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2 hours ago, Ken Dryden said:

I asked James Williams about the unissued session he recorded with George Duvivier (which was evidently one of the bassist's last sessions, if not last). The pianist told me that his own playing wasn't up to par on the date so the music wouldn't be released. I made an inquiry to William Paterson University (which received Williams' music legacy following his death) to see if they had the tapes, but there was no response.

George took James Williams around, and introduced him to all the guys. He always helped out many young cats who were serious about the music. A saint.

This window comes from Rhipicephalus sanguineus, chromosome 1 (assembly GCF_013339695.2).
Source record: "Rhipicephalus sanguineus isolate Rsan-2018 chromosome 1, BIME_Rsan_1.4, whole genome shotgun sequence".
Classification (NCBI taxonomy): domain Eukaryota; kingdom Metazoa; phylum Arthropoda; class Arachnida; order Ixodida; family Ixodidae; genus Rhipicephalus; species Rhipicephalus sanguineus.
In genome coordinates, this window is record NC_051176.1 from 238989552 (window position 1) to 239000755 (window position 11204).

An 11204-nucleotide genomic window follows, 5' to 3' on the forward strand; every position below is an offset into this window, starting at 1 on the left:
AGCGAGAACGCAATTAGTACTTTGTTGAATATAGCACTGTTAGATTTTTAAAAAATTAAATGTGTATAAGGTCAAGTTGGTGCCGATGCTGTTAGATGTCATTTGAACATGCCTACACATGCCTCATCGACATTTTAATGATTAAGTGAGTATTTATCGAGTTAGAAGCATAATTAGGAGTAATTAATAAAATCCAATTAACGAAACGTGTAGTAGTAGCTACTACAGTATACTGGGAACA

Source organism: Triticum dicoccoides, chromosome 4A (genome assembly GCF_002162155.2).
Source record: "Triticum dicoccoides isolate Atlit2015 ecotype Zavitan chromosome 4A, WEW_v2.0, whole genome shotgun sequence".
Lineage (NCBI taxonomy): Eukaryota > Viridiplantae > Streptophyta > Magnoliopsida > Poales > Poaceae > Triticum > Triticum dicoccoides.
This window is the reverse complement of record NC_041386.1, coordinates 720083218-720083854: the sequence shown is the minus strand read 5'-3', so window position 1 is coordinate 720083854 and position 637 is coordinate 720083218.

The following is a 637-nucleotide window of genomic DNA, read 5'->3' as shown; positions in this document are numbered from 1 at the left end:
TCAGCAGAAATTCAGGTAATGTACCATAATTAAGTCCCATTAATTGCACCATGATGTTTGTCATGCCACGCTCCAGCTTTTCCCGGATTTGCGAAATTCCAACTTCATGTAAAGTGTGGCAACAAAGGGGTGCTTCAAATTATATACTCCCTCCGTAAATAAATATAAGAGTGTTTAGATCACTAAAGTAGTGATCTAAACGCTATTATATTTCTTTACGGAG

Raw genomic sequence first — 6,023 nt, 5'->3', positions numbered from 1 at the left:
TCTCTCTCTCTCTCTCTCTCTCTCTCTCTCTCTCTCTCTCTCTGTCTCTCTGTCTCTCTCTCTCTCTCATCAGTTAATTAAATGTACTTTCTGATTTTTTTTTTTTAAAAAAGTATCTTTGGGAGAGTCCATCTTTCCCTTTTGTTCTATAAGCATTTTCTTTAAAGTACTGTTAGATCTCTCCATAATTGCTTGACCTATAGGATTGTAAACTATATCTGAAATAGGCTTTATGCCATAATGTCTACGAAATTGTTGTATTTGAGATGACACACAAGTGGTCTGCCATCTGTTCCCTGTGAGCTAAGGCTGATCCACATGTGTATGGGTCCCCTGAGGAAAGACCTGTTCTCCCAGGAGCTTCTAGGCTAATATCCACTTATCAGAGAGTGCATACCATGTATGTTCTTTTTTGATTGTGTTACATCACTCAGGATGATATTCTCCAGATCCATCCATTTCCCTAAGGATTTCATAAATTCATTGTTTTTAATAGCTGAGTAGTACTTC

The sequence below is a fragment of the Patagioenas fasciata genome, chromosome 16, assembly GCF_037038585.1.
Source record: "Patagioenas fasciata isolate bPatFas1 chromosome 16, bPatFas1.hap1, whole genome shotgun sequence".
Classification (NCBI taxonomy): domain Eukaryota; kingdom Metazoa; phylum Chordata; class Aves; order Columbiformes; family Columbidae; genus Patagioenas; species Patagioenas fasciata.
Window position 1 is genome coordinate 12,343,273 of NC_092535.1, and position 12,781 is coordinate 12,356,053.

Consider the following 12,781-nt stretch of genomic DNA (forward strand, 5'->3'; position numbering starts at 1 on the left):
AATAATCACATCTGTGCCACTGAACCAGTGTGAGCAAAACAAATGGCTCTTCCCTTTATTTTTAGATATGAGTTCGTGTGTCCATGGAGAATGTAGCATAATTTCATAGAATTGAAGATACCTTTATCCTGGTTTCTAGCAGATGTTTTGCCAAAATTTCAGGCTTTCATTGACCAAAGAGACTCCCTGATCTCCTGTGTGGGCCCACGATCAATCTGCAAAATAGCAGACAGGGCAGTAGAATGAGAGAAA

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6 hours ago, Ken Dryden said:

I asked James Williams about the unissued session he recorded with George Duvivier (which was evidently one of the bassist's last sessions, if not last). The pianist told me that his own playing wasn't up to par on the date so the music wouldn't be released. I made an inquiry to William Paterson University (which received Williams' music legacy following his death) to see if they had the tapes, but there was no response.

I can't say that I've ever heard James Williams not up to par on a recording.  I'm inclined to think that it'd still be worth hearing.  It's too bad that you didn't hear back from the university.

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22 hours ago, sgcim said:

Panama Francis: